Despite the evidence to underpin the importance to health of dietary fibre strengthening considerably and broadened beyond bowel health to include heart health and diabetes, fibre has a long way to go to challenge the profile established for sugars.
Yet achieving 30g a day will be just as challenging as reducing free sugars intakes by two or three times.
Alien dietary pattern
The modelling we have done at the British Nutrition Foundation shows it is possible to achieve both goals simultaneously.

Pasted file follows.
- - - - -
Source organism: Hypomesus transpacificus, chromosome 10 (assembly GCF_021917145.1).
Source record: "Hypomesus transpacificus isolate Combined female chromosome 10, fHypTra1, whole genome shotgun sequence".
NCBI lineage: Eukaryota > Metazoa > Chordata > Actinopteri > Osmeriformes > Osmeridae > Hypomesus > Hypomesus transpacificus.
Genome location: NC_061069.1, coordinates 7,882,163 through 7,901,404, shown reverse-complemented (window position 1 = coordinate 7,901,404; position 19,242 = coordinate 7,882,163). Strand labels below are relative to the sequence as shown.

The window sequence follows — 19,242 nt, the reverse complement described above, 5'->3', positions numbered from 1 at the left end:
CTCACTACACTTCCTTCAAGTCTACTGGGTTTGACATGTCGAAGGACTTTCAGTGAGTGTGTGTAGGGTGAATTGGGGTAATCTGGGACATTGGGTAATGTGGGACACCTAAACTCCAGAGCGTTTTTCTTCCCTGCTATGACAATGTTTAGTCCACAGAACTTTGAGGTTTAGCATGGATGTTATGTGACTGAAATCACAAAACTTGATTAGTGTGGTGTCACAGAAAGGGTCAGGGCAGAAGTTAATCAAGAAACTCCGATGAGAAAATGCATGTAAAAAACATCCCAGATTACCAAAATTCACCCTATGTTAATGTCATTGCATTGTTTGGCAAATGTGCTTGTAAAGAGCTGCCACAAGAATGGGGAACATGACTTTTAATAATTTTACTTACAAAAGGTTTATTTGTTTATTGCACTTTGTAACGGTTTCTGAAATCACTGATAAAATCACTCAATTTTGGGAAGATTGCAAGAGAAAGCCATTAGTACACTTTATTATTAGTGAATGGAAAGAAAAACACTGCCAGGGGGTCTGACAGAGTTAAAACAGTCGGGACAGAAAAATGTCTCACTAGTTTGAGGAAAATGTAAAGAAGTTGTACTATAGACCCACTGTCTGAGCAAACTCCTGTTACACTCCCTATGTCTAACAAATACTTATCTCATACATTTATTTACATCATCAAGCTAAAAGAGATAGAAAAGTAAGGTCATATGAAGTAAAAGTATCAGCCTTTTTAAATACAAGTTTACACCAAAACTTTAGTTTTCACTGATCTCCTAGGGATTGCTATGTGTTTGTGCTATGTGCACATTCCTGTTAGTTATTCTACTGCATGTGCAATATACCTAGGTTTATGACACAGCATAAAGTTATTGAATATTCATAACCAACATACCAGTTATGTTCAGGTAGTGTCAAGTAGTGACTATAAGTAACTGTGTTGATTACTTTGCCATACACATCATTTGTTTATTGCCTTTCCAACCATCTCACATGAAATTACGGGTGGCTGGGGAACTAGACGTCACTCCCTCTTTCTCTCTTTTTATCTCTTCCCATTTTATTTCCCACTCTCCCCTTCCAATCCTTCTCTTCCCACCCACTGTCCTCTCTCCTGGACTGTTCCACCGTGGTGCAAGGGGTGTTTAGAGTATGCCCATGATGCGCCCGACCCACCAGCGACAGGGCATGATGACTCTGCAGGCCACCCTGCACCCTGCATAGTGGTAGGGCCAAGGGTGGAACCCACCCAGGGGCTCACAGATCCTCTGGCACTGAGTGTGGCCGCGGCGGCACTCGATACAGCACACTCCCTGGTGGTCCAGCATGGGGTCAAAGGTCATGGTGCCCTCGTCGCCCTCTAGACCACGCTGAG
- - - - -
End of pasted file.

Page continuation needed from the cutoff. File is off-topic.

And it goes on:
But the dietary pattern may be alien to many, with lots of fruits and vegetables, more wholegrains, nuts and seeds, and high fibre carbs such as wholemeal bread, breakfast cereals and pasta or jacket potato at most meals.
Virtually all fibre-containing foods sit within the starchy foods and fruit/veg sections of the government's Eatwell plate. But there are also a couple of options in the protein section, such as pulses (beans and lentils) and the meat alternative mycoprotein, which provides 8.3g per 100g, making it a rich source of fibre.
Improving the choice of tasty high-fibre foods must be an area ripe for innovation.